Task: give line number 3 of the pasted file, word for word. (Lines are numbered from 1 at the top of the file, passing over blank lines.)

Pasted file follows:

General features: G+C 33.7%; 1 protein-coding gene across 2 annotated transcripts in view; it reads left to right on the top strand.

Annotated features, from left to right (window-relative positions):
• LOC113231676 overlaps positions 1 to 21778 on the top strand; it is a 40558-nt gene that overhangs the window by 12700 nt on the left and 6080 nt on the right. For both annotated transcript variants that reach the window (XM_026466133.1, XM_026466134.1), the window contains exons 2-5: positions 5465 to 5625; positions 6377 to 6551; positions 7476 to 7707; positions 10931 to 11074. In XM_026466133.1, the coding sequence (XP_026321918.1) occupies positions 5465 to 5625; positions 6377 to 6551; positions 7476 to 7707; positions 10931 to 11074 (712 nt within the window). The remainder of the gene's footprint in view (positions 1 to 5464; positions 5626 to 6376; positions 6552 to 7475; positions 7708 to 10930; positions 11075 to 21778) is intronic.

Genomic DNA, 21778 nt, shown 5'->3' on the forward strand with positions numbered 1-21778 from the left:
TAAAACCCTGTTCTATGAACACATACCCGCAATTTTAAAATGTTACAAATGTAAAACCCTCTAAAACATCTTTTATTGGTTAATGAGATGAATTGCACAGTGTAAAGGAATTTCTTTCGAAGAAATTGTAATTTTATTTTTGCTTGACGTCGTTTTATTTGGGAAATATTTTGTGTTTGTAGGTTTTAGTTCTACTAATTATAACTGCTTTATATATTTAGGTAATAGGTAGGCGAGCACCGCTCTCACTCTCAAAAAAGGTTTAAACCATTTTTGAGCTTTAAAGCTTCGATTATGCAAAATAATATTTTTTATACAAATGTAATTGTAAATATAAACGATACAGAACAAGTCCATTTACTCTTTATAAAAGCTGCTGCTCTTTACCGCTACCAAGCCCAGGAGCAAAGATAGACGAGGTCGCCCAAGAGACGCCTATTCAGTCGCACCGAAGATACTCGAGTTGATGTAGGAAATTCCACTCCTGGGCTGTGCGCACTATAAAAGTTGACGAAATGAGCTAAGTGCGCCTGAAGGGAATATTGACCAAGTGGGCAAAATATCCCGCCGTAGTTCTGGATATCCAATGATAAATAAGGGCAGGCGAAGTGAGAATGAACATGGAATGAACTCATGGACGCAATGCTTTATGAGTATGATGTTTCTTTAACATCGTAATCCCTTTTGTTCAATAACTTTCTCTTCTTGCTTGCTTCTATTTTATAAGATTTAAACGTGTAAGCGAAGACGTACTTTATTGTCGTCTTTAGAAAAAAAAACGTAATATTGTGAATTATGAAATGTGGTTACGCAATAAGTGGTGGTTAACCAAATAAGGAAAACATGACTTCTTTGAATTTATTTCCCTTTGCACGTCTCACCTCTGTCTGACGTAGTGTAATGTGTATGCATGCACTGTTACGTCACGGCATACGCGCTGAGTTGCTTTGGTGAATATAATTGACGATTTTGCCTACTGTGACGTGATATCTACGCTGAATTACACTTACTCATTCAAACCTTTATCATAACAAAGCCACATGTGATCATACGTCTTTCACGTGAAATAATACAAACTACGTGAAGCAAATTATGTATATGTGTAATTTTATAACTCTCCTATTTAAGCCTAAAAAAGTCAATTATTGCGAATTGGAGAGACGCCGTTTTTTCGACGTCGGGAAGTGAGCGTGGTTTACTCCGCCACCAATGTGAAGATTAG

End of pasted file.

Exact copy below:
• LOC113231676 overlaps positions 1 to 21778 on the top strand; it is a 40558-nt gene that overhangs the window by 12700 nt on the left and 6080 nt on the right. For both annotated transcript variants that reach the window (XM_026466133.1, XM_026466134.1), the window contains exons 2-5: positions 5465 to 5625; positions 6377 to 6551; positions 7476 to 7707; positions 10931 to 11074. In XM_026466133.1, the coding sequence (XP_026321918.1) occupies positions 5465 to 5625; positions 6377 to 6551; positions 7476 to 7707; positions 10931 to 11074 (712 nt within the window). The remainder of the gene's footprint in view (positions 1 to 5464; positions 5626 to 6376; positions 6552 to 7475; positions 7708 to 10930; positions 11075 to 21778) is intronic.